This year marks the 30th anniversary of Dirty Dancing. Thirty years.
I saw it then, and I just saw it again now, literally just came from the theater and guess who was with me? You won't guess. I wouldn't have either.
The same three girls I saw this movie with thirty years ago, that's who. The EXACT same three girls were with me, the four of us. The four of us, thirty years later. Thirty years later we sat by side and watched this movie we loved then and love now even more, because some connections don't go away. They just don't.
"Oh my God," my childhood best friend whispered to me only hours ago. "Do you remember when I danced with John Stafka to this song in junior high? I was wearing an orange and brown sweater dress."
I died laughing when she said that. I died like I always did with her, like I still do even though the times are far less frequent, far less. I died laughing and then I started to cry. I started to cry because thirty years is a long time. It's just so long.
She's Like The Wind.
That was the song. She's Like The Wind. She is. So is everything.
Everything is like the wind and it has been blowing so hard lately and I've been scared that it might blow us all away, that we might not make it this time and that maybe we never did. Maybe we never made it and that's why we're here now, that's why all of this is happening. I've been so sad. I still am. I'm really sad. I'm really sad, but I'm finding hope too.
I'm finding hope because I have friendships that have lasted thirty years and because movies have messages that have lasted that long too, longer. I'm hopeful because of what Patrick Swayze said at the end of the movie, right before that amazing dance scene (You know, the one where they finally land the lift!) that I cried my eyes out to today. He said:
"Sorry for the interruption folks, but I always do the last dance of the season. This year somebody told me not to, but I'm going to do my kind of dancin' with a great partner, who's not only a terrific dancer, but somebody who's taught me . . . "
This is where the tears really rolled, thirty years later. This is where it hit home.
". . . that there are people willing to stand up for other people no matter what it costs them, somebody who's taught me about the kind of person I wanna be."
Sorry for the interruption folks.
There are people willing to stand up for other people no matter what it costs them.
I want to be like that. I really want to be, but I don't think I have been nearly enough of that person over the last thirty years. I don't think I have. Partly, I haven't needed to be. Partly, I haven't noticed if I needed to be. I really haven't noticed if anyone needed me to stand up for them. I mean sure, I'd push a guy in a bar if he touched my friend in a way she didn't like. I'd cuss him out too, if he dared to cheat on her, and I've been mostly kind and compassionate and tolerant and all of those words everyone wants to be, but I'm just not sure if I stood up. I'm not sure if I stood up and I want to stand up, no matter what it costs. That's scary. No matter what? I hope so.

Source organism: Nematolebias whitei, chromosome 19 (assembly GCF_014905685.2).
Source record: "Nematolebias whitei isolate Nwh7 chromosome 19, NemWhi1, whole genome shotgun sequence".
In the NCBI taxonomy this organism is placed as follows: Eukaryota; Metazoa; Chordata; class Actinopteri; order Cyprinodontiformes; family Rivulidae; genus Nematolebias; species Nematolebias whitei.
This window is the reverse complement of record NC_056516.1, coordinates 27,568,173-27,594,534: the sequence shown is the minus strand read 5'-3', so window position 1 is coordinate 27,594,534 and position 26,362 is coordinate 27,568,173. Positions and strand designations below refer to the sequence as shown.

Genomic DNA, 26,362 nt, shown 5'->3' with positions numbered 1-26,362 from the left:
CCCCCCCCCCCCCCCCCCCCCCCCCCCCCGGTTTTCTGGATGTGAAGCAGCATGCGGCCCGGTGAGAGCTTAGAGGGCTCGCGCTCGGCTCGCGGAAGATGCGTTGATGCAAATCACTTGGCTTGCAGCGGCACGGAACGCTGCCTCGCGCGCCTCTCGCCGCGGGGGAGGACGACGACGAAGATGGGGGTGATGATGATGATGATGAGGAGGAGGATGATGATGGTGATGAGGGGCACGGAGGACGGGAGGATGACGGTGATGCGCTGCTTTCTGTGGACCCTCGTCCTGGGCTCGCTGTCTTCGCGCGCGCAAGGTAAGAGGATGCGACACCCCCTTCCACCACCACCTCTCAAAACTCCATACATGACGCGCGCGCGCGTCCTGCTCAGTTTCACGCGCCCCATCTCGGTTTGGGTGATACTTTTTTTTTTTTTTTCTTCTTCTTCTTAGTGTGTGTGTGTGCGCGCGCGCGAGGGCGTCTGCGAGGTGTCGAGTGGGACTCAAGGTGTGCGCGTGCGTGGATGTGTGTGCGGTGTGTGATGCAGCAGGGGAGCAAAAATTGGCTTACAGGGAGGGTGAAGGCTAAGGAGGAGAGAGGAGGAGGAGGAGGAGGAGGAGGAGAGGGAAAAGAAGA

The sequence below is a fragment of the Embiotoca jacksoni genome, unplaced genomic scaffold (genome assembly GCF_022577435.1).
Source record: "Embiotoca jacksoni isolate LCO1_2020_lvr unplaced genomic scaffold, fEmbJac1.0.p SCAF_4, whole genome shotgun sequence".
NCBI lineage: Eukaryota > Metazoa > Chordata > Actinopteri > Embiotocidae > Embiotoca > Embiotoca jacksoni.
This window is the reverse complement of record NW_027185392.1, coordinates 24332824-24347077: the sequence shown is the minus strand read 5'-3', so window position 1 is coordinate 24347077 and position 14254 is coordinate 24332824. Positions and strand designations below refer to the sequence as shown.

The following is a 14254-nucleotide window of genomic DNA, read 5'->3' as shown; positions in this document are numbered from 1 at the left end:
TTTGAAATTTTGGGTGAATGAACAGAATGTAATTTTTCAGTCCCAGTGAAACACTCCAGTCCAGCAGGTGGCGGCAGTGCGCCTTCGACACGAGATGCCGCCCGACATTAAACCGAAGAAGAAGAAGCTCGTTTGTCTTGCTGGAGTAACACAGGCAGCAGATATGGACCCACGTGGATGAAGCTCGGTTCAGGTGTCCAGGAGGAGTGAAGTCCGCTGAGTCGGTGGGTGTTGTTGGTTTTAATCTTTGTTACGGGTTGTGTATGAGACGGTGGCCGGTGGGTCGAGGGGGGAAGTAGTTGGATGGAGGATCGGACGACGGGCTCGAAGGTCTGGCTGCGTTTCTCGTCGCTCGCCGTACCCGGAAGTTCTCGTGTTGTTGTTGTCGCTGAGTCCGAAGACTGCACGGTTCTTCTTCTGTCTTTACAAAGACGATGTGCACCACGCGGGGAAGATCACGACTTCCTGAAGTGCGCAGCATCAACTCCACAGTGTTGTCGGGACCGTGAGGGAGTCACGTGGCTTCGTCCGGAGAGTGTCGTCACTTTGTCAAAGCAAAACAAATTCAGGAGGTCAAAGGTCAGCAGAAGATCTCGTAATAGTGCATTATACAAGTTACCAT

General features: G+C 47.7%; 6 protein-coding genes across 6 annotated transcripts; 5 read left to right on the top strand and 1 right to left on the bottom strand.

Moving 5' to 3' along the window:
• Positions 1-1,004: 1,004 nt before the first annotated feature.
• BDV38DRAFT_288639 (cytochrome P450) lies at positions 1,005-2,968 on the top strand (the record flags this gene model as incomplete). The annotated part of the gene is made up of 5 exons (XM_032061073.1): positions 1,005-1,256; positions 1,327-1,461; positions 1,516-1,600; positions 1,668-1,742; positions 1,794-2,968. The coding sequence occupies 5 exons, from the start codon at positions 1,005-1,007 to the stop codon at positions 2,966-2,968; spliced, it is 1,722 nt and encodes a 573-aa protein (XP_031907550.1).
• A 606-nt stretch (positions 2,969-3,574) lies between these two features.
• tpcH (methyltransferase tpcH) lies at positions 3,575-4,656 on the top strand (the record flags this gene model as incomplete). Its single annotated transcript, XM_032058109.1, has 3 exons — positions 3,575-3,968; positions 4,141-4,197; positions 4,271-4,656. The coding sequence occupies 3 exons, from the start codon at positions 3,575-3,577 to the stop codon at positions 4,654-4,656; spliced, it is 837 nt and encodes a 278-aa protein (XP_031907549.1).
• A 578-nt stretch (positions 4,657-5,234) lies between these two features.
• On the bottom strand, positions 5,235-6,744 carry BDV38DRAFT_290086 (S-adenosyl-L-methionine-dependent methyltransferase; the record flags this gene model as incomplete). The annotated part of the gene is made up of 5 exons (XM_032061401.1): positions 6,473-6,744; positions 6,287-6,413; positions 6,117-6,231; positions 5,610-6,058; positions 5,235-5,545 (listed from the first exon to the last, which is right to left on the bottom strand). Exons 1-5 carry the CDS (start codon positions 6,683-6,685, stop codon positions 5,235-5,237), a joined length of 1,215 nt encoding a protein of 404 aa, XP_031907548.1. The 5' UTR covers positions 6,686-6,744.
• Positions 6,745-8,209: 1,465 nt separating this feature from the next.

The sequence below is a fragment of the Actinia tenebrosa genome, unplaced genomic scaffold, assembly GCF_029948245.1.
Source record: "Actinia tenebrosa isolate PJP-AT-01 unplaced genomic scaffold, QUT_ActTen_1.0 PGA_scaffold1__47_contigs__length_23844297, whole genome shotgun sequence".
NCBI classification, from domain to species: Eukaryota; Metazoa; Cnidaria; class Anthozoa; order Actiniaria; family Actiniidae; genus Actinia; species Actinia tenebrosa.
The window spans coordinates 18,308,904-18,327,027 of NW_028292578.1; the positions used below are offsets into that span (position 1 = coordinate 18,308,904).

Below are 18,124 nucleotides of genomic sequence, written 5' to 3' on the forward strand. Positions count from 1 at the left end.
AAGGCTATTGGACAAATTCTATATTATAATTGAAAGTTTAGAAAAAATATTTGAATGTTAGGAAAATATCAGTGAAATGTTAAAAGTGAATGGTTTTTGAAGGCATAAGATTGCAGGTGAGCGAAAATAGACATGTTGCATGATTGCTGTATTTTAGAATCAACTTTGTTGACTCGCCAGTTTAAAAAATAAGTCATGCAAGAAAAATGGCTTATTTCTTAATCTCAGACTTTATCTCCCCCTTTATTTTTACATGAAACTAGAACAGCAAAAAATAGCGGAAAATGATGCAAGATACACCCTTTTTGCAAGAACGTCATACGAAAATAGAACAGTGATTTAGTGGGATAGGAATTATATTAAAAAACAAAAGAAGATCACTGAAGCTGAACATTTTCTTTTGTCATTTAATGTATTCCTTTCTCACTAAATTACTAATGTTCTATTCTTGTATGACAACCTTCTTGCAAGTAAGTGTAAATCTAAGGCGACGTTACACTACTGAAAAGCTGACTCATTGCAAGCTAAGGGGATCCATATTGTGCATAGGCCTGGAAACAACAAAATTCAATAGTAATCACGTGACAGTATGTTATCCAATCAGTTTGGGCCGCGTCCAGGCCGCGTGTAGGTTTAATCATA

"I'm sorry I lied to you," Jennifer Grey said to her dad in the movie, thirty years later. "I'm sorry I lied to you, but you lied too. You told me everyone was alike and deserved a fair break, but you meant everyone who's like you. You told me you wanted me to change the world, make it better, but you meant by becoming a lawyer or an economist, marrying someone from Harvard. I'm sorry I let you down, but you let me down too."
I thought Dirty Dancing was just about dirty dancing. I didn't know it was filled with so many implications for social justice. I never knew, but then again maybe I did. Maybe I winced thirty years ago when that asshole Robby said that some people count and some people don't. Maybe I winced. I hope I did.
Maybe that's why I've always loved it, loved it so much. I could just never put my finger on it before. I think there are a lot of things like that, things I didn't know, but I did, just couldn't quite put my finger on. Like, I never knew that friendships could last for thirty years and that you could stand next to a cardboard figure in a movie theater in your forties and laugh and laugh and laugh and think:
Maybe I HAVE been standing up for something all these years. Maybe just holding onto the same people in your life for this long, this amazingly long amount of time, means you've been standing up for something.
Maybe you have. Maybe I have too. And maybe . . .
Ive. Had. The time of my life.